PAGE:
The rest of the paper is organized as follows. This section is closed with a descriptive definition of the gait cycle introducing its relevant gait events and the temporal parameters derived from them. A review of the literature is also conducted with specific references to other wearable sensors in which a single accelerometer is used for QGA. “Method” details the proposed system, paying particular attention to the procedure to demarcate the gait events from acceleration signals. The instrumentation used (the built-in accelerometer from a mobile phone), the subjects who undergo the trials and the clinical protocol are also described here. “Results and discussion” presents and discusses the results. Finally, “Conclusion” ends with concluding remarks about the system’s limitations and possible future challenges.

The gait cycle

Gait is described as a cyclic movement of the feet in which both alternate in contact with the ground [14]. In [15], it is also defined as a sequence of repetitive movements that varies over time and from one subject to another.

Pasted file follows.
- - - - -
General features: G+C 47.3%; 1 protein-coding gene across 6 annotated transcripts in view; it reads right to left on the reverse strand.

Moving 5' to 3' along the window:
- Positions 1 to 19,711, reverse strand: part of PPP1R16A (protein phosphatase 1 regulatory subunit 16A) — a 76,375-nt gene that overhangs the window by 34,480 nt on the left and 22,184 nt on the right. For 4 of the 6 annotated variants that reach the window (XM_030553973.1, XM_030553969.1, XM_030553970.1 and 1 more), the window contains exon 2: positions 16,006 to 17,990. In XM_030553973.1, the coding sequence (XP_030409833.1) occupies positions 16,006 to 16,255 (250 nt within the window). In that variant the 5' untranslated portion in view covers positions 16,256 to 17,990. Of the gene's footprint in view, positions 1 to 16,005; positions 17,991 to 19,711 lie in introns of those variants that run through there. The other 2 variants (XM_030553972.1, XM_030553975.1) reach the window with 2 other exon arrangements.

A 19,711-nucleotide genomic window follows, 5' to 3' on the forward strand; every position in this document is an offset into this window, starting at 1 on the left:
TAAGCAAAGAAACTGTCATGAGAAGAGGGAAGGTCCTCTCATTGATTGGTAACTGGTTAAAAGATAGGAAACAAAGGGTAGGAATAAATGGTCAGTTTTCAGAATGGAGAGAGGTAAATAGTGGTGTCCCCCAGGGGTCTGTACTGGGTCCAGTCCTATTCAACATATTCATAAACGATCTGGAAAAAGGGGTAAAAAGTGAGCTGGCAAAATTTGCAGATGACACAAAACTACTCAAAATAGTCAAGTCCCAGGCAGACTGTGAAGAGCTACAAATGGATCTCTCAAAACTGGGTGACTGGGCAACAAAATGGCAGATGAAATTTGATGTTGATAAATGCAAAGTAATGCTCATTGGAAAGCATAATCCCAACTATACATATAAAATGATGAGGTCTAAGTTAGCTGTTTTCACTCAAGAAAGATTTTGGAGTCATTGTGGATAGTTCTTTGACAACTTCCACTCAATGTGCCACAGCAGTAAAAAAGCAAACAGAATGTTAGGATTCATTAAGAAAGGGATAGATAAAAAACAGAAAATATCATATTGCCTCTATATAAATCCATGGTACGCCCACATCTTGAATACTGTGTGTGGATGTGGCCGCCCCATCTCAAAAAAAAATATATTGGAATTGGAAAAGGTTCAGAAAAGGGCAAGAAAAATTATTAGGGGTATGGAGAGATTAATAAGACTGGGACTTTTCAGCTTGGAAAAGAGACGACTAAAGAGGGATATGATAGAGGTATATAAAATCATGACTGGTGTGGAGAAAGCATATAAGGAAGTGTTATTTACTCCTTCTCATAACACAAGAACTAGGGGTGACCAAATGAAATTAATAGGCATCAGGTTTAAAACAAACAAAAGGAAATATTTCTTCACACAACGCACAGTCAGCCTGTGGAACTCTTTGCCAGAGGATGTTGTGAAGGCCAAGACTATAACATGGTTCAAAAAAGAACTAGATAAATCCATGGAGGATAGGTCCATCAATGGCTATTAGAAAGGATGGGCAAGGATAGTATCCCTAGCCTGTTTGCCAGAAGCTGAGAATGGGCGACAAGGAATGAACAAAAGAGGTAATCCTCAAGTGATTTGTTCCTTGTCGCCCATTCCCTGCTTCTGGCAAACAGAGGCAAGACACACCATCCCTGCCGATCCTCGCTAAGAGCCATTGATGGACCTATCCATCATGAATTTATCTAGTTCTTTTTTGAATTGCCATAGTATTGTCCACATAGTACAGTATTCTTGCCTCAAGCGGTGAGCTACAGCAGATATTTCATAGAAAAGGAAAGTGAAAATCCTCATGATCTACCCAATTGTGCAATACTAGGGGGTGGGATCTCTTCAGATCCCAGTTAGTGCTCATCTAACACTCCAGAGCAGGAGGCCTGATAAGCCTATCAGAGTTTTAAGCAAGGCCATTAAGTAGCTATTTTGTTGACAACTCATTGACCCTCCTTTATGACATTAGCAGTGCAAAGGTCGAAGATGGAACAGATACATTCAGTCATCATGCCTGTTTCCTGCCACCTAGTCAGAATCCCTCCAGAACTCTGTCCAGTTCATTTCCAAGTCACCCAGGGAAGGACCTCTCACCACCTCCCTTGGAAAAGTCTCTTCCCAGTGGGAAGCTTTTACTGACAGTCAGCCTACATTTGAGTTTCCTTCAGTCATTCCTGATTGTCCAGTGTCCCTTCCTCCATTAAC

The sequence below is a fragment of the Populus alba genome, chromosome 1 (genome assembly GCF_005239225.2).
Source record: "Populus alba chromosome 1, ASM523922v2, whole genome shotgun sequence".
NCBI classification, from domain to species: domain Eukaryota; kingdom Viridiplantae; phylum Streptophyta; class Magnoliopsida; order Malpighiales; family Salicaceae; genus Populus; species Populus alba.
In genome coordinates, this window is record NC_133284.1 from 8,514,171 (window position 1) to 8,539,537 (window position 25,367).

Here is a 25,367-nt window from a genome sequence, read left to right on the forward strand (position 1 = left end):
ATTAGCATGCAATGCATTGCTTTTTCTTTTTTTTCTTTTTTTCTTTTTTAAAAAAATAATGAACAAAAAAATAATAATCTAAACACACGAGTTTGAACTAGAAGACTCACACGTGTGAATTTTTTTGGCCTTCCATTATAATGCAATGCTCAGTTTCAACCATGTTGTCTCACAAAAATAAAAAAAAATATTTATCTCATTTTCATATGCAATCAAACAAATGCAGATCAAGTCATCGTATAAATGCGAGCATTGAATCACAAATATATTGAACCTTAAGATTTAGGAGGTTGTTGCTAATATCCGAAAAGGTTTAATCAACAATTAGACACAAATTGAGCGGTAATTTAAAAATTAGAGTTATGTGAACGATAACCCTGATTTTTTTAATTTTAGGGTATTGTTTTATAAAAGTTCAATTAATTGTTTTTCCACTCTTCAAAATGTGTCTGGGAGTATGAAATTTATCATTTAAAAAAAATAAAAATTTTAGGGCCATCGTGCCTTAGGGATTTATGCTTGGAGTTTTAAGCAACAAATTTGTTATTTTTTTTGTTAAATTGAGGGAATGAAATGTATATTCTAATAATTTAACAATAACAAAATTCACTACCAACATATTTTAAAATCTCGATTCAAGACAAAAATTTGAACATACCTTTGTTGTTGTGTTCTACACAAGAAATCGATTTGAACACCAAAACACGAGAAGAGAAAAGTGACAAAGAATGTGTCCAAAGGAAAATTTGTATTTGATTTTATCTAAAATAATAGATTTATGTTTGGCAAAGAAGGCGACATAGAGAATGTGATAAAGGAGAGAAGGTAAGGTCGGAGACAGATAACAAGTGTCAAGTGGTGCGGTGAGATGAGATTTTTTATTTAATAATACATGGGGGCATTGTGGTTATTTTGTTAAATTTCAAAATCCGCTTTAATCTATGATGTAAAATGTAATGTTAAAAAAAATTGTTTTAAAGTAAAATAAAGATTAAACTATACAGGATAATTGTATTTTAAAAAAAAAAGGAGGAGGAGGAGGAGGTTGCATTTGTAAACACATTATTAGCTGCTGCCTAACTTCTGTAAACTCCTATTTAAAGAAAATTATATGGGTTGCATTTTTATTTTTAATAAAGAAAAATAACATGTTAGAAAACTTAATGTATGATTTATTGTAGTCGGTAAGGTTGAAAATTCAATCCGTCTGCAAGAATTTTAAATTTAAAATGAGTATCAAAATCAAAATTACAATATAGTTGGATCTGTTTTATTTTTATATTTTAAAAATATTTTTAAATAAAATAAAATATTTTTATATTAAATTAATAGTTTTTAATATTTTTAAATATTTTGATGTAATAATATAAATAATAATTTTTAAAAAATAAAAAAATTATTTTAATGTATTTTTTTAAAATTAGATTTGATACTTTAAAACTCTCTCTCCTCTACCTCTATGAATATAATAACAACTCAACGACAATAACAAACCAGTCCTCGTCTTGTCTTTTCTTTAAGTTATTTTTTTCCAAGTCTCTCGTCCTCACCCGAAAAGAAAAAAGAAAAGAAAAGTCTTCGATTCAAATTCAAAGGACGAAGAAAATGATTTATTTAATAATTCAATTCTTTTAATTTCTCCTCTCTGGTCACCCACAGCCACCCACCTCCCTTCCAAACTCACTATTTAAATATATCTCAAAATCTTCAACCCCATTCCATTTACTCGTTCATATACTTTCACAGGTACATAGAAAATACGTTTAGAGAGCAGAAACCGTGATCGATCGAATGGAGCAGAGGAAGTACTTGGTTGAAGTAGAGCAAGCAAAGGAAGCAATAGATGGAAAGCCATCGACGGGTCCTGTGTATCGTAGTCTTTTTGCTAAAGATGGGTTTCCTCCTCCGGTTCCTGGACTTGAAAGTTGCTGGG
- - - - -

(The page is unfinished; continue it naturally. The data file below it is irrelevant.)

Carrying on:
A more comprehensive description is provided in [16], where a formal specification of gait is performed, consisting of a reference model and a set of objectives that gait should satisfy. As a result, gait is defined as:

An anthropomorphic upright self-displacement, in an alternating stepping of two feet, with no additional fulcra, keeping at least a point of support at every time, on a horizontal or slighty inclined surface.

These three definitions have in common the description of gait as a periodic task, that can be decomposed into gait cycles. A graphical definition of a normal or healthy gait cycle, introducing its relevant gait events and temporal parameters is illustrated in Fig. 1.
Fig. 1

Graphical definition of a normal/healthy gait cycle

The heel-strike (HS) event represents the exact moment when each foot comes into contact with the ground. On the other hand, the toe-off (TO) occurs when each foot leaves the ground. TO and HS events, referred to as gait events help to determine the gait phases and other derived parameters from the gait cycle. Thus, the correct timing of the gait events must be accurately measured for a properly characterization of the gait cycle.